Treehugger notes that the chemicals used to keep your pool clean can be harmful to animals; both chlorine and saltwater can find their way into and through a frog's skin which can obviously make it sick or even kill it. That's not the only danger a pool poses to frogs! Because pools tend to lack the rocks, logs, and plants that frogs use to hide under, they can be spotted and therefore nabbed by predators much easier. Frogs can also have a hard time getting out of a pool if they can't find their way to any accessible or manageable stairs. Eventually, if they get too tired from swimming, they can drown.

Although putting a cover over the water is helpful for when you're not using your pool, there's another handy solution: A FrogLog. A simple item that includes a floating platform for frogs and other small animals to climb onto, it also has a bridge-like strip that the critters can either crawl or hop up to where the FrogLog sits on the ground outside of the pool, which gives them an easy escape.

5. Get rid of frog food

If frogs have settled in your garden, then the area is likely offering them shelter, water, and something else that's key to their existence: food! According to Everything Reptiles, frogs tend to eat a wide variety of things. However, they particularly love to munch on insects like fruit flies, worms, spiders, crickets, grasshoppers, caterpillars, and beetles. Control Household Pests also notes that they'll eat mosquitoes, moths, and dragonflies. If these little critters happen to be in or around your garden, then they might be attracting frogs.

To get rid of pesky insects and bugs, it can be helpful to also get rid of stagnant water using the methods mentioned above. My Backyard Life also suggests turning off lights during the evening and nighttime because things like moths seek out the light. Beyond that, you can plant things in your garden to repel bugs, per Prevention, like citronella, lemongrass, mint, catnip, sage, petunias, marigolds, rosemary, lavender, and even basil. An obvious bonus to this method is that you'll have stunning flowers and tasty herbs in your garden while also keeping the bugs and, in turn, frogs at bay.

6. Build a frog barrier

While making your garden less attractive to frogs is certainly a way to get them to leave your property, that might not always work out as effectively as you might hope. In that case, X-Pest and Rid My Critters both note that you may need to take a more direct approach to keep the critters out of your yard. That's when you should consider building a barrier that will make it pretty much physically impossible for frogs to hop into your space.

So, what kind of barrier will work best? Well, that depends on your garden. While a simple low wall of neatly stacked bricks or rocks might work in some places, chicken wire could be a better bet in other spots.

If you want to give the latter option a try, then The Spruce suggests using stakes that are stuck into the ground around your garden or yard in an effort to first create a supportive frame in the area that you want to keep frogs out of. From there, just wrap the wire around the stakes and keep it in place with twist ties or zip ties. You can also wrap burlap around the chicken wire if you want something that even the tiniest frogs can't get through.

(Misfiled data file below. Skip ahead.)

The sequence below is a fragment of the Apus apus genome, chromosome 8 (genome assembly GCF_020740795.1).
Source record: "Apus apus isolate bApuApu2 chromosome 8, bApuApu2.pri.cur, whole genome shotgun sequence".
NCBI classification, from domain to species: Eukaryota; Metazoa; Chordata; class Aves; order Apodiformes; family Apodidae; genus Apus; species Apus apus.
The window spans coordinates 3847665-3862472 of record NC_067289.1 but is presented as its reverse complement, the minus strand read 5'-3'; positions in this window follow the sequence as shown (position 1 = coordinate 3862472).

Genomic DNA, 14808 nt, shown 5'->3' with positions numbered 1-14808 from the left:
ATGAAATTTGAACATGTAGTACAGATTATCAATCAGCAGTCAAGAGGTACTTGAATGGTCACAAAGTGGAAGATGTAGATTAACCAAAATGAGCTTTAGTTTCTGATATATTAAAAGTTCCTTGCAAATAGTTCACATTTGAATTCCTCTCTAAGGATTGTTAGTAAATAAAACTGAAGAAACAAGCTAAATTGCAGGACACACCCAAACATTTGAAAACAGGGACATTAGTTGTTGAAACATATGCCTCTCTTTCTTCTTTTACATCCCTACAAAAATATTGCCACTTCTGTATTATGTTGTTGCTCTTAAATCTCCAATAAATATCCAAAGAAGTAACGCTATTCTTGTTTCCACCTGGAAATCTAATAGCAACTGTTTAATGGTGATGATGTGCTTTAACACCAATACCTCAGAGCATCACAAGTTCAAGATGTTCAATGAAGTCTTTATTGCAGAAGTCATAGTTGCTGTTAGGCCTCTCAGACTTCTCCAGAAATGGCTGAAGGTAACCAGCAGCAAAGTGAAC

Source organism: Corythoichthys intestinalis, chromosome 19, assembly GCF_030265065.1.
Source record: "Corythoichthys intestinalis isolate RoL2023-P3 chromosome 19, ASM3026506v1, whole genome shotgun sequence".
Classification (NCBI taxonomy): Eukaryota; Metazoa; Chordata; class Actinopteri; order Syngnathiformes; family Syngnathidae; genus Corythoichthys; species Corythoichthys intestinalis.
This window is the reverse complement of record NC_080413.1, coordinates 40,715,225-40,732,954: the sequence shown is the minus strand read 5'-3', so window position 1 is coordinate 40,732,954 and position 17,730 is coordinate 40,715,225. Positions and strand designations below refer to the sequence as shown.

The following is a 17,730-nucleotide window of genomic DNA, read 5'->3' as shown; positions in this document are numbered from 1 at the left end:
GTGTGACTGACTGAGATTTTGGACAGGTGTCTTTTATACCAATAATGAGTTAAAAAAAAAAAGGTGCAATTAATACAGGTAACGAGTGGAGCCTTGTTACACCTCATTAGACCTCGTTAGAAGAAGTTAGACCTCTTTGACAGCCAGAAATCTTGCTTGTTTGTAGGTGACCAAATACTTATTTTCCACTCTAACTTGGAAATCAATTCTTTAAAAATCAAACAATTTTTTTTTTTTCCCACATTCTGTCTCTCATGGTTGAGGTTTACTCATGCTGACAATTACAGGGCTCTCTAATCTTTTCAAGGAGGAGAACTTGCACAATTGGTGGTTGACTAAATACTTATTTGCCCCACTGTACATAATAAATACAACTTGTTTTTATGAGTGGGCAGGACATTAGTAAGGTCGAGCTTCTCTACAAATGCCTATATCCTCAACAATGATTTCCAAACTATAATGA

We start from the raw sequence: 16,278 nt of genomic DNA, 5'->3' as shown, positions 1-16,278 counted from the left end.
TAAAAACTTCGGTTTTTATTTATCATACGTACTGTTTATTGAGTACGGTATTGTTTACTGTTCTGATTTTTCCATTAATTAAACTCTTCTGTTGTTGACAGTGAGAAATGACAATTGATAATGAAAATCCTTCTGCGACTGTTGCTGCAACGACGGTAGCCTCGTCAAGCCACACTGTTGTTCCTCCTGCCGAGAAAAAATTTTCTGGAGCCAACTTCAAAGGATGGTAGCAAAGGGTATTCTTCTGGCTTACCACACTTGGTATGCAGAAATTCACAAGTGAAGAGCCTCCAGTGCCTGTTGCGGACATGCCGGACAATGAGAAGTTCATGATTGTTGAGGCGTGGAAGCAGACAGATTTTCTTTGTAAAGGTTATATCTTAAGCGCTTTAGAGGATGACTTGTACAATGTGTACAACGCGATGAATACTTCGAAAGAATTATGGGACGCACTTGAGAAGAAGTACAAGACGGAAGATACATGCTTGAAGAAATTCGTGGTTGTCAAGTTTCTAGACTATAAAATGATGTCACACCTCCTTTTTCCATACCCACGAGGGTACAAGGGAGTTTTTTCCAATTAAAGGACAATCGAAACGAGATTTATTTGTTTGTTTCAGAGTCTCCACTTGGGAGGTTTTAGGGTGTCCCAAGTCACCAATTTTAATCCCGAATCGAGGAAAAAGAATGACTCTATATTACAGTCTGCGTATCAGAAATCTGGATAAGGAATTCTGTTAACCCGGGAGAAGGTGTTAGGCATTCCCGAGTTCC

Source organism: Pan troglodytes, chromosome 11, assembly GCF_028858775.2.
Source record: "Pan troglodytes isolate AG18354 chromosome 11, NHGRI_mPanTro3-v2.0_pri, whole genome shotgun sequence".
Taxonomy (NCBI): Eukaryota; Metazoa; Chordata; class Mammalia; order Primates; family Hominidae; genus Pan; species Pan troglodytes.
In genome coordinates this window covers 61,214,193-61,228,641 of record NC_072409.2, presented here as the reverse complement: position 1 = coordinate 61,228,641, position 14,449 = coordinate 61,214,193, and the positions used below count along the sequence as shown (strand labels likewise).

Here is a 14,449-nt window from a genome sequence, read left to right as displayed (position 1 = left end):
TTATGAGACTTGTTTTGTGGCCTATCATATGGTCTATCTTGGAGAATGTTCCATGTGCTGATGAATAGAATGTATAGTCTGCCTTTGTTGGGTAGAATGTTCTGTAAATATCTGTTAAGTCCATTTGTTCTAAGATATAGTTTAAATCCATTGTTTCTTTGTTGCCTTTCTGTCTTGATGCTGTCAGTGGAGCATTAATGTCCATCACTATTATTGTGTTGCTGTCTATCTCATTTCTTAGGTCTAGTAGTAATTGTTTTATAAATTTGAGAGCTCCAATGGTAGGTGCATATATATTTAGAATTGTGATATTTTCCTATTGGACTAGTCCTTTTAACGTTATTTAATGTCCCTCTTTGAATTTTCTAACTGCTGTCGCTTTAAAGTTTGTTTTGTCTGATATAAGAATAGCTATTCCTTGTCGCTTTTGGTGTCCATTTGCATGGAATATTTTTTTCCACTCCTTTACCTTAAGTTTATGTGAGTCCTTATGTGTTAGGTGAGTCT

7. A range of repellents

Pretty flowers and delicious herbs aren't the only things that can keep frogs away from your garden; there are also more direct repellents that you can put to good use. Does frog repellent exist? Yes, it does! You can also try snake repellent, lizard repellent, or general pest repellent. You can buy them at outdoor or home stores as well as online. Just make sure that whatever you use is safe for your yard, family, and pets.

If you're interested in putting together a homemade frog repellent, then Hunker has you covered: All you need is vinegar, tap water, and a spray bottle. Spritz the mixture wherever you've spotted frogs or in areas that you want to keep free of frogs. The water-vinegar repellent leaves the animals with an uncomfortable burning feeling that will definitely make them want to get out of your garden. However, don't worry because the repellent won't result in any permanent harm to the little critters. Still, just like when you're dealing with pre-made repellents, you'll want to make sure that your homemade mixture doesn't harm any delicate plants in your garden so be a little careful when spraying away.

Don't happen to have any vinegar around or don't like the idea of leaving frogs with a burning feeling? Then how about using coffee grinds instead? BugWiz explains that frogs simply don't like the smell of coffee grinds, so they can also be used as a handy-dandy repellent.

8. Bring in the professionals

If you've already tried various methods of getting frogs out of your garden and nothing seems to be working, then it might be time to call in the professionals. That idea might immediately make you cringe due to the fact that you may assume that people who are paid to get rid of pests only use deadly methods. However, that's not necessarily the case. Own The Yard notes that some exterminators take advantage of humane ways to get rid of unwanted critters like frogs.

Nuisance Wildlife Rangers explain that traps can be used to gather up frogs that have ended up in your garden. Granted, they also point out that traps can't always be used in all areas without proper permission from your local authorities or government, so it's best to leave this up to those who do this work for a living. They'll know how to best trap the frogs and what to do with them once they're ready to be relocated and released. If traps are used properly, then the frog friends that you no longer want in your garden can end up living somewhere that suits them more. That way, everyone will be much happier!